After the devastation of the Pajaro floods in March, families in South County continue to rely on financial support from local organizations as they start to rebuild their lives.
While the waters have receded and a sense of normalcy has been restored, some people are still struggling to make ends meet. Others are getting the help they need to repair homes that were damaged by the floods.
Over $14 million in financial relief has been distributed to flood victims. About half of that money has come from the Federal Emergency Management Agency (FEMA), which distributed close to $7.5 million to qualifying applicants.
Nonprofit organizations Community Bridges and the Community Action Board of Santa Cruz County (CAB) have provided $6.7 million. These organizations have been working with flood victims from day one, stepping in after the disaster struck and state and federal relief was not yet available.
Tony Nuñez-Palomino, the communications manager for Community Bridges, says that many of the families who are still reaching out for help need assistance paying rent or buying groceries.
“A lot of people were living paycheck to paycheck during this and something like [the floods] completely depleted all of their savings,” Nuñez-Palomino says.
In the aftermath of the disaster, Community Bridges handed out $500 gift cards to residents as immediate relief. Individuals directly impacted by the floods, or those making 80% below the area median income, qualified to receive aid. The organization followed up with checks between $1,450 to $2,750 of additional assistance.
Early on, the county of Monterey allotted $750,000 to be distributed as direct assistance to all county residents impacted by the storm. Community Bridges was one of the organizations designated to administer the funds. This was supplemented by $500,000 in community donations.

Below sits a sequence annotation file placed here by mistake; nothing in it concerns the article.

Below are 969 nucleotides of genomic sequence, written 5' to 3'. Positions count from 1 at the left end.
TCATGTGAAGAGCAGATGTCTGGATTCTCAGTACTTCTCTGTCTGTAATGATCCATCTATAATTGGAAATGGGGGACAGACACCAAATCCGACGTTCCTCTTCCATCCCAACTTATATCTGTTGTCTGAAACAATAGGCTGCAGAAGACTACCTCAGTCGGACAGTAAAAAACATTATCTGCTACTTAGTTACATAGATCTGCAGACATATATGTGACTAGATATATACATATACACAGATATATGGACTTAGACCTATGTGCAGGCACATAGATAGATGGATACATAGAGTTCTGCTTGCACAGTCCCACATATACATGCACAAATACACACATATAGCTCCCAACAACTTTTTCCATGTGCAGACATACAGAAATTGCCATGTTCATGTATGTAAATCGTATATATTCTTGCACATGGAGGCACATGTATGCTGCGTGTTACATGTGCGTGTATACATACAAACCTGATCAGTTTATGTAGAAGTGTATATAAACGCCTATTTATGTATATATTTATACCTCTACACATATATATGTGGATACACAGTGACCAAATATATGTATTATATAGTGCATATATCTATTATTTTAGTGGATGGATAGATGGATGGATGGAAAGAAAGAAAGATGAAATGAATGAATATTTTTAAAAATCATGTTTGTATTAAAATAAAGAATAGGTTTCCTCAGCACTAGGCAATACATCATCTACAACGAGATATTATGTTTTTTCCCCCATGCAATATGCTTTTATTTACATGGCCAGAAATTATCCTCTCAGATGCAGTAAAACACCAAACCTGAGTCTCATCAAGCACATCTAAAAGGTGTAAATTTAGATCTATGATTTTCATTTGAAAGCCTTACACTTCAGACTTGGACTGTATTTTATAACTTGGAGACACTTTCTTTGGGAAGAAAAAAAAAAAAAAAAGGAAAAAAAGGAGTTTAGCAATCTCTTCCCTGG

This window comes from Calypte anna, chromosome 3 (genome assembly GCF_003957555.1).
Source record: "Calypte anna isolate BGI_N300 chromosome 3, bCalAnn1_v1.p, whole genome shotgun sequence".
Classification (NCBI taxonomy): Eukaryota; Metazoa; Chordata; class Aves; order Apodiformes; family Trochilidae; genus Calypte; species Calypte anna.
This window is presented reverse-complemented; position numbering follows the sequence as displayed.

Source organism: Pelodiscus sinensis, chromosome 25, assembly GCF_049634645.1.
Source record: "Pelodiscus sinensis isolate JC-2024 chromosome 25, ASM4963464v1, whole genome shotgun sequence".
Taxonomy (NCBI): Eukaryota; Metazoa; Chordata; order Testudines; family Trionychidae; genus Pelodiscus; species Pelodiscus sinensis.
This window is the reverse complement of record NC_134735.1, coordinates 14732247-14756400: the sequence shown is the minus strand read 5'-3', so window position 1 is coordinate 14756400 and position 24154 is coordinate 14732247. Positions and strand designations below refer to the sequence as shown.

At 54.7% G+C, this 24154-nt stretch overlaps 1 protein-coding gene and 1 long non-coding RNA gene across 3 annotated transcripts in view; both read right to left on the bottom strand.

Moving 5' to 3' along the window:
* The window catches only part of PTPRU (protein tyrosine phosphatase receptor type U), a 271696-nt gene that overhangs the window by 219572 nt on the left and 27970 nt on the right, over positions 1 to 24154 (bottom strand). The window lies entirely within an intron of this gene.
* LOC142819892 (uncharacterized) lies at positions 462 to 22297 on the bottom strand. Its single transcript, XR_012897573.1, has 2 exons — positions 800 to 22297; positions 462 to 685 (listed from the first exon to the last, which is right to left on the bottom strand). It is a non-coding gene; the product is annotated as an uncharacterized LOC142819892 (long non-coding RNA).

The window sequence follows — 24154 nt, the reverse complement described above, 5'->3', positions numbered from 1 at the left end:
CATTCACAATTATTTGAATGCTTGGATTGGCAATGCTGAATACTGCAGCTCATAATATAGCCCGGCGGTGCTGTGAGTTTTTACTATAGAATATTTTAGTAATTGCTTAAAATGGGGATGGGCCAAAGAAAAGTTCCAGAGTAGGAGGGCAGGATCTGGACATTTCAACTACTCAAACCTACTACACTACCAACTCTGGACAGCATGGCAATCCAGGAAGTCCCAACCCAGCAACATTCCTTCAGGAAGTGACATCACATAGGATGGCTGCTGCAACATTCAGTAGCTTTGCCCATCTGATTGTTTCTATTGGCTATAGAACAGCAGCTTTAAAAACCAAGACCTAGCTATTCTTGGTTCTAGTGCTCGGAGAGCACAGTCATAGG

Currently, the organization is in its “third phase” of financial assistance, according to Nuñez-Palomino. This entails helping people secure permanent housing or repair damaged homes. About 60 families are getting help rebuilding.
According to FEMA, 1,469 individuals and households in Monterey County—which includes Pajaro—were granted federal financial assistance to date. However, undocumented immigrants did not qualify for this aid. Many Pajaro flood victims are undocumented farmworkers and don’t qualify for state or federal aid.
In the wake of the floods, the state is attempting to address the disparity in access to emergency disaster relief.
Relief For Immigrants
This past June, Gov. Gavin Newsom launched the Storm Assistance For Immigrants Project (SAI), a $95 million plan to provide aid for undocumented immigrants who do not qualify for FEMA aid.
Under the project, individuals who were affected by the winter storms in 2023 can receive up to $4,500 in assistance. The state invited a select number of nonprofit organizations within each county in the state to administer the grant. In Santa Cruz County, the Community Action Board was tapped to lead the efforts.
Paulina Moreno, a program director for CAB, is managing the SAI project locally and says her organization is a natural choice to administer it.
“Because of our track record, with over 55 years serving the community in Santa Cruz and Pajaro, it just made sense,” Moreno says.
Since the project launched in June, Moreno says that CAB has provided around $5 million in assistance to 3,000 individuals..The nonprofit is providing services not only in Spanish, but also in indigenous Mexican languages such as Mixteco and Zapoteco.
Moreno says that California is setting an important precedent with storm relief for undocumented residents.
“I’m very proud that […] we have been one of the states that during a crisis, hasn’t shied away from being bold and making a statement that our undocumented community is just like every other community member,” Moreno says.
“It’s the state’s responsibility, it’s the local responsibility to ensure that our community doesn’t get left behind.”
SAI assistance will be available through May 31, 2024 or until the funds run out.